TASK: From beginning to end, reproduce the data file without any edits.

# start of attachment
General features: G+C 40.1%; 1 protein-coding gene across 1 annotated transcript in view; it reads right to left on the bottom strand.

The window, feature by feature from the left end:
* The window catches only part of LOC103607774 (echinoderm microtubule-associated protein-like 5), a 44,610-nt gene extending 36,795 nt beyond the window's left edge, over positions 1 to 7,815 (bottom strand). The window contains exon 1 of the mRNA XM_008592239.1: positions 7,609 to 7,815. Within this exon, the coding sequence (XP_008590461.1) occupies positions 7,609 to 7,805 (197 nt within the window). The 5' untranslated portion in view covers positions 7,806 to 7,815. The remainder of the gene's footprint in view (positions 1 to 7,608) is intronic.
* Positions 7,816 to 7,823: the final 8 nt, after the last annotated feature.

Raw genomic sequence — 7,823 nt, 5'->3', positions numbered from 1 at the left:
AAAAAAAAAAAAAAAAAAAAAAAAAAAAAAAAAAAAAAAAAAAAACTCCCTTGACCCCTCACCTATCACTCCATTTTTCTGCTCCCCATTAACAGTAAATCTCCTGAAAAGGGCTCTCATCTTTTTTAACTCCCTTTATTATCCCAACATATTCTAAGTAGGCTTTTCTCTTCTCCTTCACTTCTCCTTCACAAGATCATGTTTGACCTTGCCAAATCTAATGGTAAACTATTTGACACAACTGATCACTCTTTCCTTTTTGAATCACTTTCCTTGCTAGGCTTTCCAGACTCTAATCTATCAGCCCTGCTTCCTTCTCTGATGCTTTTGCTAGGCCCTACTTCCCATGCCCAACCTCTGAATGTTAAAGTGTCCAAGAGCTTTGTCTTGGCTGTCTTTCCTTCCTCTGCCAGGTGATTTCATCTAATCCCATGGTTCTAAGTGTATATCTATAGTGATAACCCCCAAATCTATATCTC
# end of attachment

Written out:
General features: G+C 40.1%; 1 protein-coding gene across 1 annotated transcript in view; it reads right to left on the bottom strand.

The window, feature by feature from the left end:
* The window catches only part of LOC103607774 (echinoderm microtubule-associated protein-like 5), a 44,610-nt gene extending 36,795 nt beyond the window's left edge, over positions 1 to 7,815 (bottom strand). The window contains exon 1 of the mRNA XM_008592239.1: positions 7,609 to 7,815. Within this exon, the coding sequence (XP_008590461.1) occupies positions 7,609 to 7,805 (197 nt within the window). The 5' untranslated portion in view covers positions 7,806 to 7,815. The remainder of the gene's footprint in view (positions 1 to 7,608) is intronic.
* Positions 7,816 to 7,823: the final 8 nt, after the last annotated feature.

Raw genomic sequence — 7,823 nt, 5'->3', positions numbered from 1 at the left:
AAAAAAAAAAAAAAAAAAAAAAAAAAAAAAAAAAAAAAAAAAAAACTCCCTTGACCCCTCACCTATCACTCCATTTTTCTGCTCCCCATTAACAGTAAATCTCCTGAAAAGGGCTCTCATCTTTTTTAACTCCCTTTATTATCCCAACATATTCTAAGTAGGCTTTTCTCTTCTCCTTCACTTCTCCTTCACAAGATCATGTTTGACCTTGCCAAATCTAATGGTAAACTATTTGACACAACTGATCACTCTTTCCTTTTTGAATCACTTTCCTTGCTAGGCTTTCCAGACTCTAATCTATCAGCCCTGCTTCCTTCTCTGATGCTTTTGCTAGGCCCTACTTCCCATGCCCAACCTCTGAATGTTAAAGTGTCCAAGAGCTTTGTCTTGGCTGTCTTTCCTTCCTCTGCCAGGTGATTTCATCTAATCCCATGGTTCTAAGTGTATATCTATAGTGATAACCCCCAAATCTATATCTC